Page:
Canada now has over 10,000 confirmed cases of COVID-19 as of Thursday. Ontario has seen an increase of 401 cases on April 2, bringing the nation's total to 10,113. On March 1, there were only 24 cases nationwide. There have now been 120 Canadian deaths since the outbreak first hit home.
Quebec, Ontario and British Columbia are the provinces with the highest amount of confirmed cases according to Global News.
A growing fear surrounds the spread of the virus to retirement homes, Indigenous communities and correctional facilities due to the close proximity that people live to one another in those situations. Some of these spaces have already faced outbreaks according to Dr. Theresa Tam, Canada's chief public health officer. A string of virus-related deaths have hit nursing homes and long-term care facilities in BC, Ontario and Alberta, leaving residents and staff feeling extra vulnerable.
Community transmission, meaning the infected haven't travelled or had close contact with a confirmed case accounts for 64 percent of Canada's coronavirus cases, according to the Public Health Agency of Canada. People who contract the virus are often asymptomatic, meaning they are unaware that they are carrying coronavirus which results in mass spreading.
Dr. Tam says the spike in numbers don't yet reveal at what point in time people have become sick, making if difficult to see if the measures of social distancing have been as effective as initially hoped. “What you’re seeing today is what happened to someone when they were symptomatic at least two weeks ago,” she said.
This coming week will be “crucial” to see whether these protocols have had any effect.
“There are still outbreaks connected to a number of high-risk settings in Canada, particularly in long-term care facilities. So there’s still an urgent need to double-down on precautions,” she said.
“While many cases occur in younger adults, it really is people over the age of 60 who account for 60 percent of the hospitalizations and 90 per cent of deaths. The high-risk population needs to take every precaution.”
As of March 30, over 222,000 Canadians have been tested as efforts for testing have increased. Ontario is facing criticism at the moment for its lackluster approach to testing, with 11,000 tests currently backlogged. The province has the lowest rates in the country at only 351 per 100,000. As of April 1, British Columbia on the other hand had a test rate of 846 per 100,000.
The backlog in Ontario is the reason their numbers are spiking. The province tested 6,245 people in one day, on March 31, doubling the amount of people it had tested on the day previous.
“The cases that are currently being diagnosed are really historic cases, looking back at what has happened over the last week to 10 days,” said Christine Elliot, Ontario Health Minister.
“What’s going to be most important is what we are going to see when the backlog is cleared over the next day or so. We will then be dealing with current information and that is what’s going to tell us where we are in terms of flattening the curve.”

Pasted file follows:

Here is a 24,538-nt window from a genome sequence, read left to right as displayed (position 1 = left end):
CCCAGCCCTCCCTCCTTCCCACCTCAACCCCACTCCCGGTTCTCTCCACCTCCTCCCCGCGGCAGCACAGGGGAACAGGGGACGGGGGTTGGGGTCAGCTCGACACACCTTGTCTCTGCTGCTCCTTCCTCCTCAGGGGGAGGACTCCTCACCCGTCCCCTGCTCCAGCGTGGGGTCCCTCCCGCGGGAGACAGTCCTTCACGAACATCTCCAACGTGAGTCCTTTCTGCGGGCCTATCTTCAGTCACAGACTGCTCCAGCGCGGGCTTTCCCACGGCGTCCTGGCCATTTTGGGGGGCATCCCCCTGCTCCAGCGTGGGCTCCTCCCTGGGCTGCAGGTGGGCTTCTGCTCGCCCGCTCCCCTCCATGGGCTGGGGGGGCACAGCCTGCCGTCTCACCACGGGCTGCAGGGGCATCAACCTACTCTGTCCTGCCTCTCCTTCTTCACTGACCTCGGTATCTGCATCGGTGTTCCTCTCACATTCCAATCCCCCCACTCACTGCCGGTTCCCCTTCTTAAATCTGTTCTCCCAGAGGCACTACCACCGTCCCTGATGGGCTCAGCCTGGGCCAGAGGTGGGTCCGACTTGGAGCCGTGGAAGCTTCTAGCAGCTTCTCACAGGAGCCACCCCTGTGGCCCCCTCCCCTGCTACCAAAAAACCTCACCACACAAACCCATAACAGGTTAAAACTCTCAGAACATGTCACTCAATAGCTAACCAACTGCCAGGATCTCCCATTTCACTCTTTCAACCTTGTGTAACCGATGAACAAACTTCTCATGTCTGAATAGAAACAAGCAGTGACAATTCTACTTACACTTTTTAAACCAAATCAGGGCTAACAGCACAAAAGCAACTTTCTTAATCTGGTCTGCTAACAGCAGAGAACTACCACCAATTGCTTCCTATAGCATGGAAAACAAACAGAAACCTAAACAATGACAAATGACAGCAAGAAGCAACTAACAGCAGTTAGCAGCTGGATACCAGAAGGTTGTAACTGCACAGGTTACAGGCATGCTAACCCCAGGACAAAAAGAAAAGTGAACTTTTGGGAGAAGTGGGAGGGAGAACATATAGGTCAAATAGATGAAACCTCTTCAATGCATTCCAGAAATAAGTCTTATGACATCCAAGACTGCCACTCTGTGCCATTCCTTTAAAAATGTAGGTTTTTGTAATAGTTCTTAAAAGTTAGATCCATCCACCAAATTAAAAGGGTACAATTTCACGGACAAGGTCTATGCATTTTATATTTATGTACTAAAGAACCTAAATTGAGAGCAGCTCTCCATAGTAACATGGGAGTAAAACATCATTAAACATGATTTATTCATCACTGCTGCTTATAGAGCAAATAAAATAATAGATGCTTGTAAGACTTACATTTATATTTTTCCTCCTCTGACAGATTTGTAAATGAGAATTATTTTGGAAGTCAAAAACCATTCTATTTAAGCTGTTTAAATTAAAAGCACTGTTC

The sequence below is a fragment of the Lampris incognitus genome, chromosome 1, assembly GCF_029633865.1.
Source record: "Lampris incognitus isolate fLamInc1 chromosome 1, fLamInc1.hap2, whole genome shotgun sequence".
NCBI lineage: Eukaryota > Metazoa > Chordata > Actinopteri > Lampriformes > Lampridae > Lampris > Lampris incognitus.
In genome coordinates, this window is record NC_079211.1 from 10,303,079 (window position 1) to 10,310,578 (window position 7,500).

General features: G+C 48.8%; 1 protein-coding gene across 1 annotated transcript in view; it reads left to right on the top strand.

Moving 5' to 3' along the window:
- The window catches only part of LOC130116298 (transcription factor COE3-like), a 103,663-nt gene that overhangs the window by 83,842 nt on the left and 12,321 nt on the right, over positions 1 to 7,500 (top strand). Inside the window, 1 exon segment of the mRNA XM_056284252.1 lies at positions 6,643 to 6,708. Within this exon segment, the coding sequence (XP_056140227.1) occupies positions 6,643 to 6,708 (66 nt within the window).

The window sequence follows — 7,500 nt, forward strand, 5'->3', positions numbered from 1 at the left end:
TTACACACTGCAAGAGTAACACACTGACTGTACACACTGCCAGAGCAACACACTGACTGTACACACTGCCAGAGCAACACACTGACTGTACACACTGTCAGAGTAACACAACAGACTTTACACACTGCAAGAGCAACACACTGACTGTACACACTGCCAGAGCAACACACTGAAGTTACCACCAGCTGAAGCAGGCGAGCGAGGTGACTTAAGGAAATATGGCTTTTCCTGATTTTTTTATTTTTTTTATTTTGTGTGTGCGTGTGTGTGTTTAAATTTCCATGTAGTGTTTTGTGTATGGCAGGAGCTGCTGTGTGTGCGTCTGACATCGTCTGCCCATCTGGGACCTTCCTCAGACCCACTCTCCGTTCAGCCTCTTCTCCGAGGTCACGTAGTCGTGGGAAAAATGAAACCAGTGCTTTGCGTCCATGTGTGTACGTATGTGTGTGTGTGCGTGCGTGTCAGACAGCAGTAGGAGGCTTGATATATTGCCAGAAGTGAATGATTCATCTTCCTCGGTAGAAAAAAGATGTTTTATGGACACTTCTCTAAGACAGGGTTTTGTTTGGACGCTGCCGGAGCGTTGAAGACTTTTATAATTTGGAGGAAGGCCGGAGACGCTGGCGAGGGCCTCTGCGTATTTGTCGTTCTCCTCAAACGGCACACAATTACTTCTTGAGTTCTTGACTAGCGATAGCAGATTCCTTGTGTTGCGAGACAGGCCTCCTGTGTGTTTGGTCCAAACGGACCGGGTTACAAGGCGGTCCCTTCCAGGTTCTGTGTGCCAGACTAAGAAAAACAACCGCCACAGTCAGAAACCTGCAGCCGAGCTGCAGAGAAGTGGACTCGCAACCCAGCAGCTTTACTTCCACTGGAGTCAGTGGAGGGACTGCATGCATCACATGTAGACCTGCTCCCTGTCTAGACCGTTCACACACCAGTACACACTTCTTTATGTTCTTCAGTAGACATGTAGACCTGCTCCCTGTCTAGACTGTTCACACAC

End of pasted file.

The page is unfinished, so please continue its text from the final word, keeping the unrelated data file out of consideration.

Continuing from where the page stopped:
Health officials in BC, released their own data predictions about what the outbreak will look like for the province in the coming weeks. The modelling showed that B.C.’s transmission rate had dropped down to 12 percent from 24 per cent.
The predictions are based BC’s COVID-19 growth rate compared to other regions like South Korea, northern Italy and China's Hubei province. The comparison allowed researchers to see how hospitals in British Columbia would be able to handle the spread of the virus.
B.C. showed a similar scenario to South Korea, and should the analysis be accurate, the province would have enough hospital beds and ventilators to sustain the outbreak.
Dr. Tam warned that Canada is a “big country” however and that outcomes will likely vary greatly from provinces to province.
Dr. Suzanna Sicchia, an associate professor at the Interdisciplinary Centre for Health and Society at the University of Toronto Scarborough acknowledged that the research on B.C.'s data is “promising.” However, she warned that we should be “very cautious in making any definitive claims and even more so when it comes to generalizing these findings to other provinces,”
The next two week will be crucial for health officials to get a sense for what protocols have been effective so far and what may need to be done in the future.
“To these ends, the experts will be watching to see if there is a decrease in the rate of new, confirmed cases,” Sicchia said.
“It’s going to be this week or the next week that we’re going to see a wave of people who are really sick,“ said Dr. Jeff Kwong, an infectious disease specialist and associate professor in the department of family and community medicine at the University of Toronto.
“We know there’s lots cases out there—most are mild—but how many of all these cases are going to be severe?” he said. “That’s what we’re going to start to see this week.”